By Theo Burman
A team of two Durham Students made it to the quarter-finals of the European Human Rights Moot Court Competition, placing in the top 8 out of over 100 teams from across the continent.
Trevelyan’s Katie Tooley and Van Mildert’s Dara Foody reached the final stages of the competition after being the highest ranked team in the preliminary rounds, with Katie also being the highest scoring oralist of any team.
The case discussed in the competition focused on state violation of civil liberties, with the court set in a country dealing with a national epidemic. The Durham team had to discuss aspects of the European Convention of Human Rights, including the state’s use of surveillence infringing on the right to privacy, and lockdown restrictions affecting right of assembly.
Both team members have been involved with mooting at Durham before. Last summer, both Katie and Dara took part in a research simulation project run by Durham and the European Law Students Association (ELSA). This course ended with a moot competition featuring prominent London barristers, which Katie attributes her success in the competition to: “my confidence really grew by taking part in the ELSA Durham summer school and I am really grateful for all the support the organisers and judges gave me through this experience.”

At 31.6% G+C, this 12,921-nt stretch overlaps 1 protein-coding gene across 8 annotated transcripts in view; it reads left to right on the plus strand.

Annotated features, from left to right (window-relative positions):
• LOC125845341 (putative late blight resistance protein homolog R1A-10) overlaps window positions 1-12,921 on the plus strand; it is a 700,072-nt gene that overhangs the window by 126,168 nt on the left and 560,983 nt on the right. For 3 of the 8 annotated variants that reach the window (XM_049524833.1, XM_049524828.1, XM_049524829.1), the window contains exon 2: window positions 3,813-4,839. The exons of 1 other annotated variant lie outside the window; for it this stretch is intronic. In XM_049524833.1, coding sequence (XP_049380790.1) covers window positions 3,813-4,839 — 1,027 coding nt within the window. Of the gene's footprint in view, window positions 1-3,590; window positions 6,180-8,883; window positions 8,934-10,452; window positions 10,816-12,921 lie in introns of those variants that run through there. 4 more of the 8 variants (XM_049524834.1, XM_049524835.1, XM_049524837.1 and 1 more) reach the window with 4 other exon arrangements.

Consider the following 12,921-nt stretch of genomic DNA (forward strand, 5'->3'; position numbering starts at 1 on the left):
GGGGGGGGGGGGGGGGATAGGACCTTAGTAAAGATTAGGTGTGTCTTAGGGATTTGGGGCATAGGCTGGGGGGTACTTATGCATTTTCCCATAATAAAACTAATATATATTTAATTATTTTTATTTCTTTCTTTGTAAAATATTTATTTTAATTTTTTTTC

Dara also highlighted the help of this course, saying “The feedback which we received here was particularly helpful when it came to developing our mooting skills. It was certainly placed us in a much better position heading into the Competition, which we signed up for a few months later.”
The competition, usually hosted at the European Court of Human Rights in Strasbourg, was unable to take place in-person. Despite this, the event was still successful online, with networking opportunities provided to make up for the lack of face-to-face meetings.
Both team members felt that the competition worked well in an online format, with Dara stating that “whilst there were differences to in person moots, the skills that we were expected to demonstrate – namely applying case law to nuanced facts in order to develop an argument for or against an appellant – did not change.”
More information about ELSA and the European Human Rights Moot Court Competition can be found here.
Image: Durham ELSA